Seventeen years into its life as a modern democracy, Afghanistan continues to struggle against terrorism and insurgency. In the first half of 2018, UNAMA reported 5 ,122 civilian casualties, and considerably higher death rates as compared to previous years. In this context, the proposition of handing over the country’s defense to private firms is fraught with serious potential risk.
Past experience in Afghanistan shows that the strategy of privatizing the security of the country, or handing it over to a specific group, has not only failed dramatically, but has also endangered the country’s sovereignty and security. Experience and perceptions of local mechanisms of privatized structures, have been extremely negative, and we have good reason to believe that reactions to any foreign security company would be much worse, and possibly violent.
The new generation of Afghans wants peace. They are tired of war and of losing their loved ones. The Helmand Peace March, and the hundreds of voices raised from communities demanding peace, are testimony that common citizens of Afghanistan thirst for peace. The unprecedented participation in the recent Parliamentary elections is another clear message that Afghans choose peace and democracy, and realize that they can change and build their future in a peaceful way.
We Afghans believe the catastrophe of war can only be resolved by Afghans through national consensus, and after an in-depth analysis of inside and outside factors involved in the Afghan conflict. We believe the prolonged conflict is due to irresponsible decisions of past political actors, on behalf of the Afghan people, and remember how the very social fabric was eroded during the 80s and 90s. The Russians’ policy of war privatization led to the creation of local and ethnic militias, a policy for which we are still paying the price.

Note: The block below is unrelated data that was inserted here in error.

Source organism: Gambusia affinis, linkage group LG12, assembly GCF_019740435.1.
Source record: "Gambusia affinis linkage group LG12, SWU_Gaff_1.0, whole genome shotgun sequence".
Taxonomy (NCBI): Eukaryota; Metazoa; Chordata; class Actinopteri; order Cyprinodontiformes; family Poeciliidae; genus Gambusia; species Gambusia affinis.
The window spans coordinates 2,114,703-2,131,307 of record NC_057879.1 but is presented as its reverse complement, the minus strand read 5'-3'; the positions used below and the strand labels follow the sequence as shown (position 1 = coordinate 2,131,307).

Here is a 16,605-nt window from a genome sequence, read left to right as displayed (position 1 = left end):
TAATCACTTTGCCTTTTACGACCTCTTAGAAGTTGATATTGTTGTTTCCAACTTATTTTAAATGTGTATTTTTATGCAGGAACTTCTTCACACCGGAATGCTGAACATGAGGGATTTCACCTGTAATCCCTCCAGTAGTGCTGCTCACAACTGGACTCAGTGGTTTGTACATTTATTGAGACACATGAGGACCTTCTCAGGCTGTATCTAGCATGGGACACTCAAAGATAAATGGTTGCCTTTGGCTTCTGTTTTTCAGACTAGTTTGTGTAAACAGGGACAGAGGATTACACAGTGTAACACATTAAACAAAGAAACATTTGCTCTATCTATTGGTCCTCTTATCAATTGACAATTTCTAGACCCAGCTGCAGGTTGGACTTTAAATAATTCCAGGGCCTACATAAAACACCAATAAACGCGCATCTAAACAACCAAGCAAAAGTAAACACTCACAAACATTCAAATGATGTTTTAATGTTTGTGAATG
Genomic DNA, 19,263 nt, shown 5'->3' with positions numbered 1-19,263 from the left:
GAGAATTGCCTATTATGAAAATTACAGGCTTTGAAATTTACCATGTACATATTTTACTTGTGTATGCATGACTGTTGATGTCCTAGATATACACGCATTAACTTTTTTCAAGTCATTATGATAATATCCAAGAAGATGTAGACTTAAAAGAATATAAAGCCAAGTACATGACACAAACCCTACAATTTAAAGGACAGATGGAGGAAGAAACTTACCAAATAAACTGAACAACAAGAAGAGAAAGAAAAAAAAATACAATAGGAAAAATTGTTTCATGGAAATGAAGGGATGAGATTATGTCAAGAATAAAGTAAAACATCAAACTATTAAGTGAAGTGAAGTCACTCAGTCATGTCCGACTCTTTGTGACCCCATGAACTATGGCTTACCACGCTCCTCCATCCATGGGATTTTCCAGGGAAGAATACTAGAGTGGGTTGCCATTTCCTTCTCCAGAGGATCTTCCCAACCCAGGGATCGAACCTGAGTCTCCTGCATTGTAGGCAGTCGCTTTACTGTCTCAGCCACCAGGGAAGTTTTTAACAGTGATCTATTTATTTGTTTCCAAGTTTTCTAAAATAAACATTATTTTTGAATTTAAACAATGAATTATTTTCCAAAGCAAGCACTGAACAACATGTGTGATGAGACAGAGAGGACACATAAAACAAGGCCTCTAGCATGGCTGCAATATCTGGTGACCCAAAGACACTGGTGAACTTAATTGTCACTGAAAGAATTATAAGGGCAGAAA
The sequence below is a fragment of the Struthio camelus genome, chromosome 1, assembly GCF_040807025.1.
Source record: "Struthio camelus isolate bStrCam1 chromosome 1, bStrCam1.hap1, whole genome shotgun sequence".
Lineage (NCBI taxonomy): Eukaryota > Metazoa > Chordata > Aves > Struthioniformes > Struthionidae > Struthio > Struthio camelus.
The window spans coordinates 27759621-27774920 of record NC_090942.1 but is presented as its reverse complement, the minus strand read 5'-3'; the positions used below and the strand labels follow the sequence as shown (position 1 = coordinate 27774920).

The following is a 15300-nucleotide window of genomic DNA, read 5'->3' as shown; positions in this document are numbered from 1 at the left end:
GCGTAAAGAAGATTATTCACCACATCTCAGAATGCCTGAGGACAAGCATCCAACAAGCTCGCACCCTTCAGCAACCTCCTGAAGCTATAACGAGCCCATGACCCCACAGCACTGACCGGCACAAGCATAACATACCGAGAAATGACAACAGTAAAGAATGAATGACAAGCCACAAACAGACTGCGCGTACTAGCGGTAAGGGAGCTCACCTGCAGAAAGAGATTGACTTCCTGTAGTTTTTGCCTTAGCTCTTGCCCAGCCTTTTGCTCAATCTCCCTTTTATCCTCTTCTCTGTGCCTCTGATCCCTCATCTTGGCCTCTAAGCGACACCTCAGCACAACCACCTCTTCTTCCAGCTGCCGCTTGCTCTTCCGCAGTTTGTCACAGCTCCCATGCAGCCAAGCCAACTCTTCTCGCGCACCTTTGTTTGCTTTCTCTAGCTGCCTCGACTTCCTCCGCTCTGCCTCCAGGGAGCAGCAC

Understanding the sensitivities and complexity of the geopolitics of Afghanistan first-hand, we, the members of the Afghan Civil Society, stand firmly against the privatization of Afghanistan’s security. We believe any decision on security privatization will worsen the current security situation in the country. Through this press release, the CSOs would like to highlight the following:
Learning from the painful experience of the 80s and 90s, Afghans will never accept privatization of war. We fully support the decision of the National Security Council of Afghanistan, Afghanistan’s parliament, and the statement of President Ghani, and reject the idea of privatization of Afghanistan’s war.
We ask the international community and partner countries supporting peace initiatives in Afghanistan, to have faith in the capability of the Afghan National Army and security forces. We appeal to them to continue to support and strengthen ANA, NDS and other security structures, through specialized training and adequate equipping of the national security establishments.
Our partnership with the international community should result in sustainable Afghan security that can be the basis for national unity, Afghanistan’s sovereignty, and the development of a professional and trustworthy military force, able to fight against the insurgents, terrorists and other forms of illegal armed opposition.
We believe that the people of Afghanistan support the Afghan National Army and Defense forces, whose sacrifices have already proved their patriotism and dedication, and are opposed to private and informal groups who can only take the country into a crisis situation again.
The Civil Society is calling on the Afghan politicians to reject meeting and getting into discussions with any person or entity behind the door whose goals are against the national value and benefits; otherwise, they will be accountable to the people of Afghanistan. The only discussion we accept is the open and on public platforms.